Ainu Hunter, Mon-chan, Video, 25.50 minutes, 2020
Ainu Hunter, Mon-chan explores an idea of ecology of empathy between human and non-human worlds. This work is an ethnographic video essay which includes an oral history from a member of the Ainu community, Mon-chan (Atsushi). Using visual and audio recordings that I collected in 2019, I questioned how we can imagine a future that is more ecological and inclusive, with a sense of reciprocity?
The protagonist Mon-chan, maintains positivity, honesty and a sense of resistance to the changing nature of Japan and its impact on his way of life as am Ainu hunter. Mon-chan raised a concern that environmental issues are only discussed through the lens of city centric views, disregarding the generations of experience of indigenous cultures. In this work, I wanted to share the Ainu values that Mon-chan learnt from his grandmother. I also wanted to share how the impact that his words had on me as I made my way back to everyday life in the city.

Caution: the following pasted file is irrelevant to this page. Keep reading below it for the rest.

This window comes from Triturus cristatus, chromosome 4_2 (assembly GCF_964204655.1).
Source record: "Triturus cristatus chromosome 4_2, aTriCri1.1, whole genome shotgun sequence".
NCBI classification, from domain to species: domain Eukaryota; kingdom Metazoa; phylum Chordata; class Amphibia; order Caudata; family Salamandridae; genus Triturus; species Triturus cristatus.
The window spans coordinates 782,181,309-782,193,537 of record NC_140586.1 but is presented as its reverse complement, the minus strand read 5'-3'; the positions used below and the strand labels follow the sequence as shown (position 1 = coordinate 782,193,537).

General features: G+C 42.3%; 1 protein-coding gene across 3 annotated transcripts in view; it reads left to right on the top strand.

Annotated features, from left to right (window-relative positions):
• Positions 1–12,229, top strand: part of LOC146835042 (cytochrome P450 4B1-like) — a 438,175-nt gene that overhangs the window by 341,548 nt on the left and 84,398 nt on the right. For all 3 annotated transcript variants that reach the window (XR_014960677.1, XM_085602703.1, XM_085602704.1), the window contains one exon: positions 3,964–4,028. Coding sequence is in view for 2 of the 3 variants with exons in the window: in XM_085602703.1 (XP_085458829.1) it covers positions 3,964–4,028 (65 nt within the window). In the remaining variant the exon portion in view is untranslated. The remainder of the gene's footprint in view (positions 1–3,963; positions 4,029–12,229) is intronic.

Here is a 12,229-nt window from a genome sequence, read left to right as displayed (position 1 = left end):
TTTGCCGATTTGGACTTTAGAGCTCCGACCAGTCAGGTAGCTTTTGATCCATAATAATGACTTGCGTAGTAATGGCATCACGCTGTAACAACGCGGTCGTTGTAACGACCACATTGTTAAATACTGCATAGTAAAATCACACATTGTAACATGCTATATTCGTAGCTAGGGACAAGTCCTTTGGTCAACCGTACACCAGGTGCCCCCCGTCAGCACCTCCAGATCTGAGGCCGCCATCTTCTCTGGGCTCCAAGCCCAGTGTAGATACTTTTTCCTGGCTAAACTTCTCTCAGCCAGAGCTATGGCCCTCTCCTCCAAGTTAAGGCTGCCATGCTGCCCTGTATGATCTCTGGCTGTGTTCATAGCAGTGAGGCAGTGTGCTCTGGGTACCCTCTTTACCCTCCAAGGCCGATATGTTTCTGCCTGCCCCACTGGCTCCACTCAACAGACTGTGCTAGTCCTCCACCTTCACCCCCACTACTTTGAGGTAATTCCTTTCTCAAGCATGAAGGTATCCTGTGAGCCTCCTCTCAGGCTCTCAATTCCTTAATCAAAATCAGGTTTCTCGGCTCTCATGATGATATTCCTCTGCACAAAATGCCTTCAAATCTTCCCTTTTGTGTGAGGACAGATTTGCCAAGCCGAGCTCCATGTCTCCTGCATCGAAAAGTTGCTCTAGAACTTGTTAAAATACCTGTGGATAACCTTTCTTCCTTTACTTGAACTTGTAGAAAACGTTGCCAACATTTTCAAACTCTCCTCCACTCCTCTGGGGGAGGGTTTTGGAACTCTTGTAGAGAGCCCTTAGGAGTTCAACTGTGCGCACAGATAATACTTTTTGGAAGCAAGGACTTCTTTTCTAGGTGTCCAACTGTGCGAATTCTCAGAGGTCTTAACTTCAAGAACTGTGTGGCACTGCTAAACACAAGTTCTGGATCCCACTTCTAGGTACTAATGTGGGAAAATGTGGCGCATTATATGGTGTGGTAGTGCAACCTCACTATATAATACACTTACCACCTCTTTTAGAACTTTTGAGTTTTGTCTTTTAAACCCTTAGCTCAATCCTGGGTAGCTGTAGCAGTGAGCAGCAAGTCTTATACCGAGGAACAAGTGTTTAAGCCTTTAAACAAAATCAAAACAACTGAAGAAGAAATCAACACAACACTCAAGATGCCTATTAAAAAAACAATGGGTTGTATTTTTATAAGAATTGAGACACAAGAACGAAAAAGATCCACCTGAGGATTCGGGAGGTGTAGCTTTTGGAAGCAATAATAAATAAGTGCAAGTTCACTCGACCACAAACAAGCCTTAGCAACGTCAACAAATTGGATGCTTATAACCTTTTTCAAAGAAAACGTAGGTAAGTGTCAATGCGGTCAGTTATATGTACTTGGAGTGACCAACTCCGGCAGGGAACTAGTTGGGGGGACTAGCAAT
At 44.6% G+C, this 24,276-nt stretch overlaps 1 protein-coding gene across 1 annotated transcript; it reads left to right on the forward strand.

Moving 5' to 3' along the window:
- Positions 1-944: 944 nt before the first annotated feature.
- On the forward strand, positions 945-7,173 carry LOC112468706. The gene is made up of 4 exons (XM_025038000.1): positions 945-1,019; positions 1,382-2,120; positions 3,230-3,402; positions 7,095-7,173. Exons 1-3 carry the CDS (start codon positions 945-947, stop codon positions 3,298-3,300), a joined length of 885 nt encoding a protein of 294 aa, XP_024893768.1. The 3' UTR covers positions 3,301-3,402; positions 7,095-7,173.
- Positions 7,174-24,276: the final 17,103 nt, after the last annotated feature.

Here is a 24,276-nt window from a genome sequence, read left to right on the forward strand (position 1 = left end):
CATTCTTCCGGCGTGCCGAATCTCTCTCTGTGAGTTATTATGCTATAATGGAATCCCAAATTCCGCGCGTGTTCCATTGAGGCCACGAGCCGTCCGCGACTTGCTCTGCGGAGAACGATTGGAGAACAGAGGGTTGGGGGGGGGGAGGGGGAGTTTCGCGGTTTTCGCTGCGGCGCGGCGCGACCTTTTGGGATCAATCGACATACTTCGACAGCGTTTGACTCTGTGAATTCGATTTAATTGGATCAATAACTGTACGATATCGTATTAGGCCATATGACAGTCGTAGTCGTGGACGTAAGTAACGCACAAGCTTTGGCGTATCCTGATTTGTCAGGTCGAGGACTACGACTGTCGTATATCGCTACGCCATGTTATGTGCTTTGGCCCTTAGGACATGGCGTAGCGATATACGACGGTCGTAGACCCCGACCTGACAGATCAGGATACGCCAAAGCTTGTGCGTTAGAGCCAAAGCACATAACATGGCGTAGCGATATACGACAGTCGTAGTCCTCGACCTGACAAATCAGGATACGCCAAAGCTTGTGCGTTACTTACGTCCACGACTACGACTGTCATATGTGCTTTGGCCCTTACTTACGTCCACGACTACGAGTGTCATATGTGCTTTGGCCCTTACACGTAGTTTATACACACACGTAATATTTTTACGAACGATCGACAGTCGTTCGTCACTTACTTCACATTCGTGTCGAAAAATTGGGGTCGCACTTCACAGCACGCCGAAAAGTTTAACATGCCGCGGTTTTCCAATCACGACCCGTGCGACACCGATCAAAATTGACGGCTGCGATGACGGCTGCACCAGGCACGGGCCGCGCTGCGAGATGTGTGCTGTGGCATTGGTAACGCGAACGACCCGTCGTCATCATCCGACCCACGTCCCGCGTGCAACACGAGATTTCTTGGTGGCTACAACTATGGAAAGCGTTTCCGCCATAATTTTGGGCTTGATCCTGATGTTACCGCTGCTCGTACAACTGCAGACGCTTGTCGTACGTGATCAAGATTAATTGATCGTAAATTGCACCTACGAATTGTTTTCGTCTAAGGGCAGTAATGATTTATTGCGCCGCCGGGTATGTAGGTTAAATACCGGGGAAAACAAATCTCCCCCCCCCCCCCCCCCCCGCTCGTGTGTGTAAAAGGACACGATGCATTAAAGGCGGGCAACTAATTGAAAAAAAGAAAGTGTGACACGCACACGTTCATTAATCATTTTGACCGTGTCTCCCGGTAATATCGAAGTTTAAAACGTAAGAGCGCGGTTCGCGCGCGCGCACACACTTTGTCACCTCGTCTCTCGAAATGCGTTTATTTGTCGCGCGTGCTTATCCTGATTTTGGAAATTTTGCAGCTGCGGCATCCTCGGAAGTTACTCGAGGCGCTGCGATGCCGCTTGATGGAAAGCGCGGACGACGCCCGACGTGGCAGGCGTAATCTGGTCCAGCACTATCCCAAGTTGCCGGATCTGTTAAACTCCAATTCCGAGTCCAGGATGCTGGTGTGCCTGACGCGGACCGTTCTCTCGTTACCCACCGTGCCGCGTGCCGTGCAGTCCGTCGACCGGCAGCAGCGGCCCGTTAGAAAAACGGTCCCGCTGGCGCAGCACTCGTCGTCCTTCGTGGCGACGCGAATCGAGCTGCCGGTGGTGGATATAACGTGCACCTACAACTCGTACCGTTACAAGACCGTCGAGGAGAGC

Supported and funded by:
St.John's College, University of Oxford